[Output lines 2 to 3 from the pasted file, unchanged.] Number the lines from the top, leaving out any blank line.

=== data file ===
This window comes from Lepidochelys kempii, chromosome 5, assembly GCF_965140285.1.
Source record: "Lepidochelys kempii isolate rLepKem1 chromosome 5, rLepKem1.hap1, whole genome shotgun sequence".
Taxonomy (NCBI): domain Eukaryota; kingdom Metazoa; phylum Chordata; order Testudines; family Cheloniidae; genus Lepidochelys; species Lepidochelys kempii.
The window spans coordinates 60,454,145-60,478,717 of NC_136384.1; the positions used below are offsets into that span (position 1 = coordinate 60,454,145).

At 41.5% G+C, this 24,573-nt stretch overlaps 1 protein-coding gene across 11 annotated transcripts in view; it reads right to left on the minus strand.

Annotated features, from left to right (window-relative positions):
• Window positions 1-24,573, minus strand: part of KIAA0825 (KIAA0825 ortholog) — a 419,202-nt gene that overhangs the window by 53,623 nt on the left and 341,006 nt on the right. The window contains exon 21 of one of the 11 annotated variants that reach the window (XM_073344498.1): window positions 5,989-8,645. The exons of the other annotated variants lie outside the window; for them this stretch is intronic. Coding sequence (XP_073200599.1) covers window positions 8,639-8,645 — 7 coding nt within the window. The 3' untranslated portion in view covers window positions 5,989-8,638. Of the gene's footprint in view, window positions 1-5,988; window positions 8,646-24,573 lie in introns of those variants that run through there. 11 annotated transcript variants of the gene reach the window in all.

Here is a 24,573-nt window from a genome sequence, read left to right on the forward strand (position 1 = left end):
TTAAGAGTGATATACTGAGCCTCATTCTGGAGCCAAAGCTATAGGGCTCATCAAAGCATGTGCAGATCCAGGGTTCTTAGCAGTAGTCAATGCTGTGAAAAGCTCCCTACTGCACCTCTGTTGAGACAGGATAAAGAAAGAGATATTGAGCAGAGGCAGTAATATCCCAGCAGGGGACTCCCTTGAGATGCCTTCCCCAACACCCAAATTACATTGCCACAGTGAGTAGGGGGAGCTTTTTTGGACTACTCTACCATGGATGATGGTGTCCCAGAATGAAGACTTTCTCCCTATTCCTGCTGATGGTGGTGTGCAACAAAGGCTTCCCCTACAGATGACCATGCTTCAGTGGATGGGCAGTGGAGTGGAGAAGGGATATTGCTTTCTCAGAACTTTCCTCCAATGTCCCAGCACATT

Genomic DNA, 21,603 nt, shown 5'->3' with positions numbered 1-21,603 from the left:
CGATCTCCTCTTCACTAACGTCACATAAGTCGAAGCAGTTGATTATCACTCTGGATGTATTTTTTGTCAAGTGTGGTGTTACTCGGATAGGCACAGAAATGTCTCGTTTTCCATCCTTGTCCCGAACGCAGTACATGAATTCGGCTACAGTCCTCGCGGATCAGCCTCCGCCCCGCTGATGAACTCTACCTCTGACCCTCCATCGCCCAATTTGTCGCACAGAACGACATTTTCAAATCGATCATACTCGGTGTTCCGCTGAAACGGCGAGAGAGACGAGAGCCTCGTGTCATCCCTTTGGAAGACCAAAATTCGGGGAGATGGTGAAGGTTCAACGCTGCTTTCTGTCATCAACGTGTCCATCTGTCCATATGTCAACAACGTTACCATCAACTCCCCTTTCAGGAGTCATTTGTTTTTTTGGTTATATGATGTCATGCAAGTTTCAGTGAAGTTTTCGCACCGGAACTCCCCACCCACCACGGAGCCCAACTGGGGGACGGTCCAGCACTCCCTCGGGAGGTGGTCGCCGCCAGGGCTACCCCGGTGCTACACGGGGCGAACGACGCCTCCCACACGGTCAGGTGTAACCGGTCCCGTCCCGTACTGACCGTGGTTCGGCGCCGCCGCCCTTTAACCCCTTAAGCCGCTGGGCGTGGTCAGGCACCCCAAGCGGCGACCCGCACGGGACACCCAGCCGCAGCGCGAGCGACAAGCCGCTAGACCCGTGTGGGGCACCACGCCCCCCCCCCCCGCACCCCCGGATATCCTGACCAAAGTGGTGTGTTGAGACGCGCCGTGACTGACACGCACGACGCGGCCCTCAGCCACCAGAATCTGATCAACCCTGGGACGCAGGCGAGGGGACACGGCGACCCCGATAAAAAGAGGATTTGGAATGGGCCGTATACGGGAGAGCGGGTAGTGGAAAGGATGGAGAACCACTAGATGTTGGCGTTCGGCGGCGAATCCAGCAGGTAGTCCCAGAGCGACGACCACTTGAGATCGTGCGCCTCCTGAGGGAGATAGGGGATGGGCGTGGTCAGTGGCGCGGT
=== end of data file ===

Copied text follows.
Source record: "Lepidochelys kempii isolate rLepKem1 chromosome 5, rLepKem1.hap1, whole genome shotgun sequence".
Taxonomy (NCBI): domain Eukaryota; kingdom Metazoa; phylum Chordata; order Testudines; family Cheloniidae; genus Lepidochelys; species Lepidochelys kempii.